Fast-growing global demand for poultry and avian health highlights of Merial Global Avian Forum in Paris
By MerialFeatures Housing Research Poultry Production Production
500 participants from 68 countries convened to address key challenges facing poultry industry
500 participants from 68 countries convened to address key challenges facing the poultry industry at the recent 2014 Merial Global Avian Forum in Paris.
May 25, 2014 – Meeting the rapidly increasing demand for poultry and improving the health and care of flocks were two of the key industry issues discussed at the Third Global Avian Forum, hosted by Merial recently in Paris, France. The animal health company convened customers, industry experts, leading academics, and international regulatory bodies from around the globe to share critical intelligence about maintaining the health and wellbeing of the world’s poultry supply.
Forum attendees discussed these issues and more, reaching broad consensus that industry, government, regulators, veterinarians, farmers and other stakeholders must embrace greater, multidisciplinary coordination and collaboration to prevent and control avian pathogens and diseases.
By 2050, 70 per cent more food will be required to feed the world’s population.1 By 2020, chicken will overtake pork as the global animal protein of choice and the poultry industry will play an even more crucial role in ensuring food for future global populations.2 Merial recognizes that careful oversight of the world’s poultry flocks — from employing sophisticated vaccination programs from hatchery to field, providing high-quality veterinary care, introduction of new products, novel equipment and services, to improving immunity and controlling new disease strains — is imperative to managing the world’s poultry supply.
“We realize that the most effective way to control infectious diseases is to prevent them from even entering the flock, utilizing key measures such as improved biosecurity, robust monitoring and surveillance, in addition to a well-executed vaccination program to reduce host susceptibility to infection”, says Michel Bublot, Merial’s Avian Research Program Leader. “A continued and broad education, and exchange of information, will also contribute to better controlling disease and enhance productivity at the farms”, added Bublot.
Attendees agreed the growing global demand for poultry is not without challenges, especially with a broad variety of complex pathogens and diseases that can infect flocks. The impact can be significant, leading to crushing economic cost, loss of public confidence and less-than-optimum quality in production.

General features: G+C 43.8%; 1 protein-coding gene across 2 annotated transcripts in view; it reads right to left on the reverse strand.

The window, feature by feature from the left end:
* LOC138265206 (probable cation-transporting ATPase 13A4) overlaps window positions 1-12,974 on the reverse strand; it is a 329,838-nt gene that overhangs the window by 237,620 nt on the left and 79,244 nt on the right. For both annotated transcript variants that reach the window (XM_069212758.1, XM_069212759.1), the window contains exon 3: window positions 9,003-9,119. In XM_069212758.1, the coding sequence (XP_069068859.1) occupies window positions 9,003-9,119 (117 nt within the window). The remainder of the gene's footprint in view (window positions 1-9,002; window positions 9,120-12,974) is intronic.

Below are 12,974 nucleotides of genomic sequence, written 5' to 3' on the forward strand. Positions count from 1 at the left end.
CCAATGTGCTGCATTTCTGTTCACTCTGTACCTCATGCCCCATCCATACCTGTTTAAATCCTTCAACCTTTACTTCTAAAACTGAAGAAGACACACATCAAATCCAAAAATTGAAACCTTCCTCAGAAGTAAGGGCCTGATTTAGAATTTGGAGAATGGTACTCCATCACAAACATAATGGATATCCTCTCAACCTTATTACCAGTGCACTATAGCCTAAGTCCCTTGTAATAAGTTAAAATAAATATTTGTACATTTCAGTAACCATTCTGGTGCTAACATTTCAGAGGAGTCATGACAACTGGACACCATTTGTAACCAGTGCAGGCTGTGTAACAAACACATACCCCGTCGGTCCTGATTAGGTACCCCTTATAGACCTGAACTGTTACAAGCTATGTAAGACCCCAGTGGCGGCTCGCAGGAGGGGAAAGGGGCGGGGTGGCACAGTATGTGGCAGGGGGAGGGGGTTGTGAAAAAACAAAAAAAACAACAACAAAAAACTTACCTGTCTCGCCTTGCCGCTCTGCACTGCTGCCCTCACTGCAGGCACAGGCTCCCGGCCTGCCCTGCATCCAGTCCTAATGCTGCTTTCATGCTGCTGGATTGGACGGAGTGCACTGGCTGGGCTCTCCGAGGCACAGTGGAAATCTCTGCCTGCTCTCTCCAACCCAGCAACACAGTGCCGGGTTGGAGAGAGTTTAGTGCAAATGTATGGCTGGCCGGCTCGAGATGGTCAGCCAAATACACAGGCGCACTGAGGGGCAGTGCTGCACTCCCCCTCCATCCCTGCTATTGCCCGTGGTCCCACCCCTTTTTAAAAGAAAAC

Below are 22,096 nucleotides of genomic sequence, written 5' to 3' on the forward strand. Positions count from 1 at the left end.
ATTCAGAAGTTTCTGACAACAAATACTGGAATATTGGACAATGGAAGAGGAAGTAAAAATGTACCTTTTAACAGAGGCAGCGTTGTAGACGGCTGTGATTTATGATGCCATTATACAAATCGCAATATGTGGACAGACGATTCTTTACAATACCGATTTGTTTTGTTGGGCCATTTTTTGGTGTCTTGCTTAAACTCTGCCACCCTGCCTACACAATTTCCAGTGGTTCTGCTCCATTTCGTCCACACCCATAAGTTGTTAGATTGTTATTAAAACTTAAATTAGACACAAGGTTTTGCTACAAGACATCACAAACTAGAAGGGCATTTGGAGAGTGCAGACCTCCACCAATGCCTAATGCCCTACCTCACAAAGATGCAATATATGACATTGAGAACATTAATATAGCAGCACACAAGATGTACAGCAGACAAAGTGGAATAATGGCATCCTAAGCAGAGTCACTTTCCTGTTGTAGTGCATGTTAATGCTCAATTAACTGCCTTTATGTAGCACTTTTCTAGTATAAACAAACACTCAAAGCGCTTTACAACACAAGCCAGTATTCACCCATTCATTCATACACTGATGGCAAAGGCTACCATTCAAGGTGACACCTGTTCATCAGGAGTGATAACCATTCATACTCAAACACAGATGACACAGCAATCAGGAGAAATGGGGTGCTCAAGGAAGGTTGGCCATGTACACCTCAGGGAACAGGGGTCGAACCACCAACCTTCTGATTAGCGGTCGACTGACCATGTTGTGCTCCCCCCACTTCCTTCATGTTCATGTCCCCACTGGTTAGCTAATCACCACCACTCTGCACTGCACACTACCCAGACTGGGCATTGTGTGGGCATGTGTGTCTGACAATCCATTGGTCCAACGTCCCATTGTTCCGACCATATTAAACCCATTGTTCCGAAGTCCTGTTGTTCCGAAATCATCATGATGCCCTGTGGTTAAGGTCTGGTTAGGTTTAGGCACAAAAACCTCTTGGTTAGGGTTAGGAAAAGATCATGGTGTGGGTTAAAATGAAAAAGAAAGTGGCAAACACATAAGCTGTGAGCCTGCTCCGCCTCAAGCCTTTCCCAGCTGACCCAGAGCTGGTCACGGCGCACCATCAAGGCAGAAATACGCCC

Speakers also focused on methods to control specific viruses – such as Infectious Bronchitis Virus and Newcastle Disease – and particularly Infectious Bursal Disease, one of the most immunosuppressive diseases affecting flocks globally, as well as the role of vaccines and technologies in improving overall immune system health of poultry and thus helping to reduce immunosuppression.
Also of note, Avian Influenza (AI) has not receded for the poultry industry and is still a concern for the public at large. There remains no one control strategy for AI in poultry, but it was noted that best-practice sharing between endemic and non-endemic countries will help ensure that global vaccination programs can help manage the disease.
Underscoring its commitment to improving industry vaccination standards, Merial unveiled the Ovo-Jector™, which enables the in ovo administration of its Vaxxitek® HVT + IBD vaccine.3 The Ovo-Jector™, which has the capacity to treat up to 35,000 eggs per hour, has already been launched in Brazil and will be rolled out in all regions around the world, this year and next. The Ovo-Jector completes the existing global offer of Merial VTS (Vaccination Technology and Services) with vaccination equipment supported by dedicated teams of field experts who travel quickly to farms around the world managing flocks and developing equipment fine-tuned to customer needs.
The Forum also included a roundtable with representatives from the top-10 leading poultry companies in the world, who all agreed that maintaining a high level of poultry health while maintaining cost control were two key challenges for the future of the industry. It’s these early adopters who help set the standards and create positive change in the poultry marketplace.
Merial executives emphasized that the company will continue to invest in developing vaccines, technologies and services to support poultry production growth.
1. How to Feed the World in 2050. FAO Rome 12-13 October 2009. High Level Expert Forum, pg.2
2. Rabobank. Crossroads for Growth. The International Poultry Sector Towards 2020. Nan-Dirk Mulder, pg. 3
3.The Merial Vaxxitek® HVT + IBD vaccine protects chickens against Marek’s disease (HVT) and infectious bursal disease (IBD), two of the most widely recognized diseases affecting chickens globally, and a major cause of immunosuppression. Vaxxitek® HVT-IBD allows for early vaccination in the hatchery in ovo or at one day of age for the baby chicks.
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